Francis McDonagh, programme officer for CAFOD, said: "International Women's Day is a good time to send a message of greeting and support to the women of Latin America and especially to our brave friends in the Golosinas Amazónicas cooperative in Colombia, who are carrying on a business in the midst of many obstacles and also bringing to their country and to the wider world the sweetness at the heart of the Colombian Amazon. " (en español)
Golosinas Amazónicas is a fruit-processing cooperative. It is based in San Vicente del Caguán, a frontier town in the Amazon region of Colombia. It was carved out of the jungle forty years by settlers from other parts of Colombia. The materials to build the parish church had to be brought by river because there were no roads, and even now when the bishop visits his parishes, he travels as much by boat, canoe and on horseback as by car.
Golosinas was the brainwave of a group of local women. They noticed that so much delicious local fruit such as arazá and cocona, was hardly known, even by the people of the town. They talked to and got the support of CIFISAM, a CAFOD partner that promotes sustainable agriculture as part of the local diocese's social programme. They then got themselves trained in the various skills required from how to select fruit to how to store and process it.
By 2002 they had diversified from jam and sweets into juices and fruit yoghurts, and had obtained a health licence to sell their produce in other towns. They were also providing a market for local people to grow and pick the fruit.
San Vicente del Caguán hit the international headlines in 1999 when the then Colombian President, Andrés Pastrana, started negotiations with the FARC guerrilla movement. He formally declared this part of south-west Colombia as a safe haven for FARC and a site for peace negotiations.
San Vicente became the capital of the 'peace process'. Negotiations were held in a specially built compound on the edge of the town, and diplomats and journalists became regular visitors, and customers of Golosinas. For a while, San Vicente was an oasis of peace in a Colombia racked by violence between the guerrillas, the army and the so-called 'paramilitaries'. The latter are private armies funded by Colombian business and drugs to fight the guerrillas.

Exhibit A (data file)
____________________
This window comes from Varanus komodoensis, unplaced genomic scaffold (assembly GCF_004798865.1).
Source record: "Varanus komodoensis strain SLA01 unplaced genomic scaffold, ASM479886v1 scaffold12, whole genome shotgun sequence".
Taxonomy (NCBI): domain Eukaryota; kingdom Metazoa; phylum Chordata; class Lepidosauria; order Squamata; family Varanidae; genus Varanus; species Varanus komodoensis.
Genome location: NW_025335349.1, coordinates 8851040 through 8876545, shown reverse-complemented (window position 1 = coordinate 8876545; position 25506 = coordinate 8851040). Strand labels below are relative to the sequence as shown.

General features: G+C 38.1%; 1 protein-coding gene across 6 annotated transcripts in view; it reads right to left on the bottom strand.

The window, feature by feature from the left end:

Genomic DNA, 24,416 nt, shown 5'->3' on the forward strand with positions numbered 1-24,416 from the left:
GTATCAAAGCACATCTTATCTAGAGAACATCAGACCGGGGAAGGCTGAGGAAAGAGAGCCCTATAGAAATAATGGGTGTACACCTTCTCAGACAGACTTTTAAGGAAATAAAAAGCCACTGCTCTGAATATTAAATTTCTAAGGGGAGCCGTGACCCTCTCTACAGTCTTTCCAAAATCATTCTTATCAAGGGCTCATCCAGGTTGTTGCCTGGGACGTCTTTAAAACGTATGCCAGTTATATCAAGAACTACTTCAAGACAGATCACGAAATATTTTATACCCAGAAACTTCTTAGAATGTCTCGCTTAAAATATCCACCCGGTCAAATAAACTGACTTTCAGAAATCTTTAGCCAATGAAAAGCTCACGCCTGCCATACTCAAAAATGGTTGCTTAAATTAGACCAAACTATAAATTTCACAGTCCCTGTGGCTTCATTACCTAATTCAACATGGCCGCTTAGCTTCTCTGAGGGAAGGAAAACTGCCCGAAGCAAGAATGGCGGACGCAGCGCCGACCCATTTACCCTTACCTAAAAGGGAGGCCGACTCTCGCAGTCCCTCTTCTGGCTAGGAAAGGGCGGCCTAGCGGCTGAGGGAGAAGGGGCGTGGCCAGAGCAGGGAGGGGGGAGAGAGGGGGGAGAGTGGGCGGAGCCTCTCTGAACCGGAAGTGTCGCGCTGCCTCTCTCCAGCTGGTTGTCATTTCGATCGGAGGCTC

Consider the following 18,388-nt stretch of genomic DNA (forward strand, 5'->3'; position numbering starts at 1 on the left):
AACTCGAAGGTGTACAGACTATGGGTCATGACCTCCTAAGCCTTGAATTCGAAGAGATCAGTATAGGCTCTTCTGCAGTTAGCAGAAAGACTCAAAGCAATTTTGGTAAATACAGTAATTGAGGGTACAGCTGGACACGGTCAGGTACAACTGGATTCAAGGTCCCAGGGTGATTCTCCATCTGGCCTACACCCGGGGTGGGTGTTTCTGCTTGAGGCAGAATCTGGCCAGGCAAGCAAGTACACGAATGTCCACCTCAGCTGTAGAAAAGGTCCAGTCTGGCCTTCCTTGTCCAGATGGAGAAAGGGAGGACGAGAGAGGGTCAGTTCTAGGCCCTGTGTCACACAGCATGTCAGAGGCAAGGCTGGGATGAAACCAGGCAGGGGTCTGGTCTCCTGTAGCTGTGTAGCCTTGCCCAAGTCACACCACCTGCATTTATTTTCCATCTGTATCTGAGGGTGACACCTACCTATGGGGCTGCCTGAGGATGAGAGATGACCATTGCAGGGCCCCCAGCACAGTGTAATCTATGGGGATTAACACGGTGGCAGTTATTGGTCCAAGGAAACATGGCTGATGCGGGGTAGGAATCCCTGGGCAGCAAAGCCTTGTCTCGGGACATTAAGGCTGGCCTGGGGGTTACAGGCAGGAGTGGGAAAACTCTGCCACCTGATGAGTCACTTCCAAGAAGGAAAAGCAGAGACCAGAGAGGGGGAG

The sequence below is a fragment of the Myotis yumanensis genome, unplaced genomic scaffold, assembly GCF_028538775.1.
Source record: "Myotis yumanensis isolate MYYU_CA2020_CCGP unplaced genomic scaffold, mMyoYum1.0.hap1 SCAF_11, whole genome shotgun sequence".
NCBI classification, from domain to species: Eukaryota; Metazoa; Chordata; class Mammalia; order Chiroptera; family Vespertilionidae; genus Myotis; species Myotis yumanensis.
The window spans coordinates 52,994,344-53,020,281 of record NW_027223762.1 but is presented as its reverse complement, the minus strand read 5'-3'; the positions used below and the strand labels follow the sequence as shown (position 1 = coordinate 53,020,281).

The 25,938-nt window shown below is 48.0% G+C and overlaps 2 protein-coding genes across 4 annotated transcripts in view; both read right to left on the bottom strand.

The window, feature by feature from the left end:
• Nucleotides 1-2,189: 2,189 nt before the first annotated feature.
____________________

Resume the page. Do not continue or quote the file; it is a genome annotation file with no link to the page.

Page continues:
In February 2002 the 'peace process' in Colombia broke down. The guerrillas retreated into the jungle. The army went back into San Vicente and made occasional forays in pursuit.. The unofficial municipal police force created by the local mayor during the 'peace process' fled. In response to guerrilla threats, the mayor left the town and the municipal administration shut up shop.
Worst of all, the paramilitaries appeared, and bodies started appearing in the streets, bodies of people said to be supporters of the guerrillas, including a boy who had repaired guerrillas' boots in the shoe-shop where he worked. 'Everyone from outside treats us as guerrilla supporters, but we weren't given any choice about becoming their safe haven,' complains a religious sister who has worked in the region for many years.
Despite the new pressures, the tension and suspicion, Golosinas Amazónicas continues its work. On International Women's Day 2003, they are CAFOD's example of the millions of women in Latin America working, against heavy odds, for a better world.
Con motivo del día internacional de la mujer, CAFOD (Agencia Católica para la Cooperación Internacional) saluda a las mujeres de América Latina y, de manera especial, a nuestras valientes amigas cooperativistas de Golosinas Amazónicas en San Vicente del Caguán, Caquetá, Colombia, que, en medio de muchas dificultades, llevan adelante un trabajo empresarial y al mismo tiempo difunden por su país y por el mundo la dulzura profunda de la Amazonía colombiana.